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Real Unemployment
by David Stanowski
15 December 2010


The federal government generates most of the data and statistics used to measure and analyze the economy. This is unfortunate, because politicians are in the business of convincing the public that conditions are better than they seem to be in order to stay in office, so they are constantly "adjusting" the formulas to make the results appear better than they really are.

The statistic that they are most concerned about is unemployment. If the government is forced to acknowledge a high degree of unemployment, the people grow very angry and restless. In today's world, they appease them with unemployment payments and food stamps to eliminate the soup lines of the 1930s, which would play very badly on the evening news.

One of the primary methods to understate unemployment is to change the definition of the labor force to make it artificially smaller than it really is. This is done by altering the criteria used to make it more difficult to qualify. The last major change was in 1994.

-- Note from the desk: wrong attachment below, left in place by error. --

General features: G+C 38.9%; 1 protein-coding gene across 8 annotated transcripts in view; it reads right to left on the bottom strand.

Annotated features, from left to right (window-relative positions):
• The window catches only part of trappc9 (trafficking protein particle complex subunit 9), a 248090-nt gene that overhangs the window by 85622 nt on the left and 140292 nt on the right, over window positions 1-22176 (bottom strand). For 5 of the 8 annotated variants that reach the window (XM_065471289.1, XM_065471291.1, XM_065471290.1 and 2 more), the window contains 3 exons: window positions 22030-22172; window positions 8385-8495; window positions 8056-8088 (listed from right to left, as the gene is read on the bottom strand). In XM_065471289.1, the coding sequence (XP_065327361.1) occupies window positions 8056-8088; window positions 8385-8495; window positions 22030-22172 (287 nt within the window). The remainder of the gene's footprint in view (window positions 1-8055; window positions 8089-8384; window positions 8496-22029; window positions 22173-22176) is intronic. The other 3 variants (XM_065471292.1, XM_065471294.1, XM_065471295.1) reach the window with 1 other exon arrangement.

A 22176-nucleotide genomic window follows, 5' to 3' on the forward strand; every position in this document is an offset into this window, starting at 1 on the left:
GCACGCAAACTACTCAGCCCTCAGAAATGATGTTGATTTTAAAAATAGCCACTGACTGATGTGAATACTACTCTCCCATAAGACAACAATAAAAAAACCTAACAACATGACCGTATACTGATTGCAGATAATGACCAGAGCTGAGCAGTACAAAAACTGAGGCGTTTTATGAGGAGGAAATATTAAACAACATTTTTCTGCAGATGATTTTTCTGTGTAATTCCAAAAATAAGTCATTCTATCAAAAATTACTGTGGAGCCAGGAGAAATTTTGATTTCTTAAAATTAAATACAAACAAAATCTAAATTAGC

John Williams started Shadow Government Statistics in 2004 in effort to correct the "adjustments" in government statistics, and generate more accurate data.

The SGS Alternate Unemployment Rate reflects the current unemployment reporting methodology adjusted for the SGS-estimated number of long-term discouraged workers, who were defined out of official existence in 1994. That estimate is added to the Bureau of Labor Statistics' broadest measure of unemployment (U-6), which includes short-term discouraged workers, and other marginally-attached workers, as well as those forced to work part-time, because they cannot find full-time employment.


The headline unemployment rate (U-3) (see red line on the graph below) which is the one covered by the media is a much narrower definition than U-6 (see gray line). 

Please note that SGS's Alternate Unemployment Rate (blue line) currently stands at 22.5%! It's easy to see why the government chose to restrict the definition of the labor force. The highest unemployment rate, as it was defined during the 1930's, was 25-26%. How do you think the recent election would have played out with a more accurate official unemployment rate at or above 20%?

SGS Unemployment

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